The Review: When we were children, there was no limit to our imagination. When the evil Transformers took over the world’s major landmarks, it would take the combined might of Spider-Man, Batman and Robin and The A-Team to rid the world of such evil. Then we grow up, and all of a sudden these imaginary battles must remain in the confines of our imagination, or be played out in CGI plastic at the beginning of a Toy Story movie. There are a few possibilities left in the world for the forces of good to combine, and Marvel is doing its best to bring them to movie screens near you. While the X-Men universe branches out into prequels and spin-offs, The Avengers is being touted as a truly cinematic team-up. Sadly, even this is not without problems, and the first of those is to create a believable world in which all the characters exist.
The Iron Man sequel of last year highlighted the three main problems within the current approach. The first was that the characters concerned all exist in a very specific universe, and Iron Man followed the template of the most successful superhero franchises of being set in a science-enhanced version of the real world. This left the sequel feeling very much a retread of the original Iron Man, with more mechanical baddies firing lots of bullets and missiles at each other. There is no escaping the fact that Thor is grounded in the realms of myth and legend, and in Thor there’s an inescapable shift in the ground of the universe which these films inhabit. The choice of Kenneth Branagh is another eclectic but sensible choice, as he gives the fantasy world a believability that still doesn’t clash with the light comedy at the forefront of the real world, and despite a heavy diet of fantasy spectacle in recent years the Asgard scenery still inspires. At the same time, the Earth onto which Thor crashes at the start of the film feels very much the same world as that of Tony Stark.
The second was that it all just felt like an extended trailer for The Avengers movie, with Black Widow and War Machine being ticked off on the introductory character list. Thor is just as guilty in that respect; if you’ve no idea why Jeremy Renner pops up in one scene then isn’t heard from again, you’ll be waiting until next year for answers on the big screen. But that’s as far as it goes, and Thor is very much a complete tale in and of itself, as long as you stay away from the end credits (the previous pattern of a scene at the end continues, but this one is definitely worth staying for). You do effectively get nearly two films for the price of one, with the action running in parallel between Asgard and Earth and both stories being equally enjoyable.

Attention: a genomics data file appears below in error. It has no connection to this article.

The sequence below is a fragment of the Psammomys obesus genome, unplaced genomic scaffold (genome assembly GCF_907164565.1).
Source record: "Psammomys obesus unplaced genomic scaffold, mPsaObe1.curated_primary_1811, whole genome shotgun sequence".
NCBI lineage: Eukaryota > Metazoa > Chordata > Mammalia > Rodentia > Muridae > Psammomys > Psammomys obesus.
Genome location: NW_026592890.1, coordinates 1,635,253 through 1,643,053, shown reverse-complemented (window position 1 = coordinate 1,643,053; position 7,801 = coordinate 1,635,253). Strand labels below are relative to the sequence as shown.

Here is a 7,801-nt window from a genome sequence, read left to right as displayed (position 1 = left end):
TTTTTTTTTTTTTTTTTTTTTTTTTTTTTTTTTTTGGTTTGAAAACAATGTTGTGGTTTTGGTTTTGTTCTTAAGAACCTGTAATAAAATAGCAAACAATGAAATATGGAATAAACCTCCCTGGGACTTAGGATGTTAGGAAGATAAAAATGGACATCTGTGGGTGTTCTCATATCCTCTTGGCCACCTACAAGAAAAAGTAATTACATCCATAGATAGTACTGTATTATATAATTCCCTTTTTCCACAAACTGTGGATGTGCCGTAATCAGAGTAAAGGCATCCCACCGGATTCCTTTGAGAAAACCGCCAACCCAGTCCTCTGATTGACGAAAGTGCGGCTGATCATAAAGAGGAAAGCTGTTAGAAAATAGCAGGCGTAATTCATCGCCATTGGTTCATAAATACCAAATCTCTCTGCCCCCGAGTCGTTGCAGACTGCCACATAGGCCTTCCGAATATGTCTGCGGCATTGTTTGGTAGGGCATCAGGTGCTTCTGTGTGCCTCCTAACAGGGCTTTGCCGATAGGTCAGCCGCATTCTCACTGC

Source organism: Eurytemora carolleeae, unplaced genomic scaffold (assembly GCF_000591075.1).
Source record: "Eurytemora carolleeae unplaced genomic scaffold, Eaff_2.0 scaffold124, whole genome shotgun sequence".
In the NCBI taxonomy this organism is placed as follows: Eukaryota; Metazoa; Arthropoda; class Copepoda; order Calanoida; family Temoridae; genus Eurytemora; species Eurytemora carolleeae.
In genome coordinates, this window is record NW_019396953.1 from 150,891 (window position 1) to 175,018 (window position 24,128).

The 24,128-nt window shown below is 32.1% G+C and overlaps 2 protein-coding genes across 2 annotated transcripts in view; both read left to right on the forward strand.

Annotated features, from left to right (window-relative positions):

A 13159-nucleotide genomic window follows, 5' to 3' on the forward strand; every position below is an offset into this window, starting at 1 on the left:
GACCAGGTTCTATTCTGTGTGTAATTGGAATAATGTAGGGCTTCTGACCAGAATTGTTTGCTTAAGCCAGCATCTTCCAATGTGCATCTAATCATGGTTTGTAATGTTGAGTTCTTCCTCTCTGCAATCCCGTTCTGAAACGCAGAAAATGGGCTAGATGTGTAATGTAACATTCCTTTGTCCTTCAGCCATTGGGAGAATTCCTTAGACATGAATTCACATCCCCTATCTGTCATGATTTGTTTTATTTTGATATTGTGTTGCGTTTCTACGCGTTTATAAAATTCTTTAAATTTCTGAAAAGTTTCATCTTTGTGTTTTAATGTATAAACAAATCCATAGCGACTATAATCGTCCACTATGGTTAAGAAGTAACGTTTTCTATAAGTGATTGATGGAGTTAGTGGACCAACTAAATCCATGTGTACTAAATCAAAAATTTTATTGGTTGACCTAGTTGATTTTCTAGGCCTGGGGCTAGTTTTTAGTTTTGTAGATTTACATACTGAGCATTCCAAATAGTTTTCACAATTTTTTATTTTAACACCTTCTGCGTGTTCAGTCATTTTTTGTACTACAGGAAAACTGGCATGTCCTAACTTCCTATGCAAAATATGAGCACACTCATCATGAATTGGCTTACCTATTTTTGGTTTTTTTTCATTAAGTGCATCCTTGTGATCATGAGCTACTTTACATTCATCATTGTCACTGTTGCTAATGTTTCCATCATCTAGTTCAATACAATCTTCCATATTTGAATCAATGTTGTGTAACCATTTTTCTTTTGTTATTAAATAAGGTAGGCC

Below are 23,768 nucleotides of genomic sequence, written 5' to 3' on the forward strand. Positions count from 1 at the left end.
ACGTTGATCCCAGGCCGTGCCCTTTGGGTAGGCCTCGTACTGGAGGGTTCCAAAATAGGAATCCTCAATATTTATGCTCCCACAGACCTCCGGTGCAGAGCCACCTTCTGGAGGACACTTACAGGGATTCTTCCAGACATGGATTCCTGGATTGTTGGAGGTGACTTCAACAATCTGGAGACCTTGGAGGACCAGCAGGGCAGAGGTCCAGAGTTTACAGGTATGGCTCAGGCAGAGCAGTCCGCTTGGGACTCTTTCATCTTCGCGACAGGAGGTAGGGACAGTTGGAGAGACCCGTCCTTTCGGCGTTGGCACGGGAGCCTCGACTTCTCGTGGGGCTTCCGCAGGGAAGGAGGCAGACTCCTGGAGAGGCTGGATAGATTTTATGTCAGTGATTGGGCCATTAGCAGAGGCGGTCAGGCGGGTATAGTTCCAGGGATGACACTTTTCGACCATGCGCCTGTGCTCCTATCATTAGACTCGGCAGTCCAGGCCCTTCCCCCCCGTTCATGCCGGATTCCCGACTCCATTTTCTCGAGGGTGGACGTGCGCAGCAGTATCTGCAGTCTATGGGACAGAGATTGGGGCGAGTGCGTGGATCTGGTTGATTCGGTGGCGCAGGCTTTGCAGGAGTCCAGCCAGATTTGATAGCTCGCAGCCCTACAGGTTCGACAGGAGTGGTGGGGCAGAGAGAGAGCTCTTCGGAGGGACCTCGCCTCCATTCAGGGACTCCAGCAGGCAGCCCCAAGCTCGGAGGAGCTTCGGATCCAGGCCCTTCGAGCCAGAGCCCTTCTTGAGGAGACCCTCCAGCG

And that’s where Thor avoids the third problem that befell Iron Man 2 – it packed a cast so full of famous names that no-one other than Robert Downey Jr. had time to make any impact. That’s not the case here, as both the Asgard lead players of Chris Hemsworth as Thor, Anthony Hopkins as his beardy dad and Tom Hiddleston as his shady brother all excel, and similarly Natalie Portman, Stellan Skaarsgard and Kat Dennings all make meaningful contributions for Team Earth, Portman in particular a credit to the casting director, steely and determined but also funny and suitably awestruck at certain moments. Clark Gregg is once again on the slightly thankless SHIELD duties to tie everything together, but if anyone gets left out it’s Rene Russo, reduced pretty much to a cameo as Thor’s mum. Still, it’s all mightily enjoyable and stands well on its own two feet, as well as amping up expectation for next years’s Marvel-fest. Probably the best of this current crop of Marvel productions; let’s hope it’s the sign of a series heading in the right direction.
Why see it at the cinema: The Asgard scenes are genuinely spectacular, the Earth scenes make good use of the desert backdrops and it will help you follow what’s going on when it all kicks off later. Plenty of decent laughs to share with an audience as well.
Why see it in 3D: It’s a conversion, but it’s a sign that these are getting better. Brightness isn’t so much of an issue as some 3D movies, and it does add to the scope of Asgard, the only drawback being that some effects, such as the rainbow bridge, look a little muddy and confused through the dark glasses. Worth seeing in 3D but not really worth seeking out especially, 2D will be just fine if that’s your only option.
The Score: 8/10